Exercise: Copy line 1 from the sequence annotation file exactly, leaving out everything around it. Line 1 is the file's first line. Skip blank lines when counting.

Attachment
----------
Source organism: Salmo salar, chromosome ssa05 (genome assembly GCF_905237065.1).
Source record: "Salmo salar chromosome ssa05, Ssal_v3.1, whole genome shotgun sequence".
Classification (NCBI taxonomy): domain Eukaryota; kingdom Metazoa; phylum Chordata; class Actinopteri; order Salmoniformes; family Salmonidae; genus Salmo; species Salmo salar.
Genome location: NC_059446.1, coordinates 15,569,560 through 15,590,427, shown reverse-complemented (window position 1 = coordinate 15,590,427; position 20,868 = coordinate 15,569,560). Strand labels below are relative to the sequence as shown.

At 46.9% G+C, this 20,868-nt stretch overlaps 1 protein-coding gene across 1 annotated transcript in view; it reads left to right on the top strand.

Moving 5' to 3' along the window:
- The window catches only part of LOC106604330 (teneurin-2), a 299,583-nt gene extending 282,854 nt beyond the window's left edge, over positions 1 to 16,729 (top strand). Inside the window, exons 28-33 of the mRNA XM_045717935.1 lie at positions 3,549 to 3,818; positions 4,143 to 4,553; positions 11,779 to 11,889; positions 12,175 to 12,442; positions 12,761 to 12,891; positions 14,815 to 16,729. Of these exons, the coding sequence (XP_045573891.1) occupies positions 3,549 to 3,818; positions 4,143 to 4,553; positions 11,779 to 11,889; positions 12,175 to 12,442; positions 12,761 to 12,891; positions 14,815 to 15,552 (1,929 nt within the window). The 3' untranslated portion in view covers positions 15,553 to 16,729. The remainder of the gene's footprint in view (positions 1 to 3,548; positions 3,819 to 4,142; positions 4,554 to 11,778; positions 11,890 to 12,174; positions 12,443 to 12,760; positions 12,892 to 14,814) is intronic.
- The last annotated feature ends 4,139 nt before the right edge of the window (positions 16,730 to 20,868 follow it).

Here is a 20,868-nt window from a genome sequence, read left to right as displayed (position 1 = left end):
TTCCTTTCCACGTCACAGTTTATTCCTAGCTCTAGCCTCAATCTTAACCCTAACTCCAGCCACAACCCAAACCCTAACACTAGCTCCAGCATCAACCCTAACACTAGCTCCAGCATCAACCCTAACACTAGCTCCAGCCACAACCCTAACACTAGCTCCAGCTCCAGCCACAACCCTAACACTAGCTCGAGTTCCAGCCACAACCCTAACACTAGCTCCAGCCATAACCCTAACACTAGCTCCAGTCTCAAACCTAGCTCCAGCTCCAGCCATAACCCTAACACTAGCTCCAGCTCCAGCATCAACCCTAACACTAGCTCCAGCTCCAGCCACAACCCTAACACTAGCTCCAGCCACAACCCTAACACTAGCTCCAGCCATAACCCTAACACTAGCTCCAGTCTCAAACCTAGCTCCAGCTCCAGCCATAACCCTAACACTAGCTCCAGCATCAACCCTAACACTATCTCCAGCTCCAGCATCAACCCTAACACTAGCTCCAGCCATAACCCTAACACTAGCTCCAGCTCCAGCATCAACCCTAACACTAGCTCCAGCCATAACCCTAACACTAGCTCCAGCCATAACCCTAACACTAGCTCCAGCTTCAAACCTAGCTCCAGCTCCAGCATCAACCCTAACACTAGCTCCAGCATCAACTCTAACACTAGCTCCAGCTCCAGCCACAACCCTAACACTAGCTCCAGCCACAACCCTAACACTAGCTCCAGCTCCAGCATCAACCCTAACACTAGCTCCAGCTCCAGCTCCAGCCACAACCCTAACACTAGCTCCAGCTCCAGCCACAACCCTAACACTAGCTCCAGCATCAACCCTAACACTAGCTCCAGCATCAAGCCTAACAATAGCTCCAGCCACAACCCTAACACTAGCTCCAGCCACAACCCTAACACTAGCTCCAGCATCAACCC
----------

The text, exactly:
Source organism: Salmo salar, chromosome ssa05 (genome assembly GCF_905237065.1).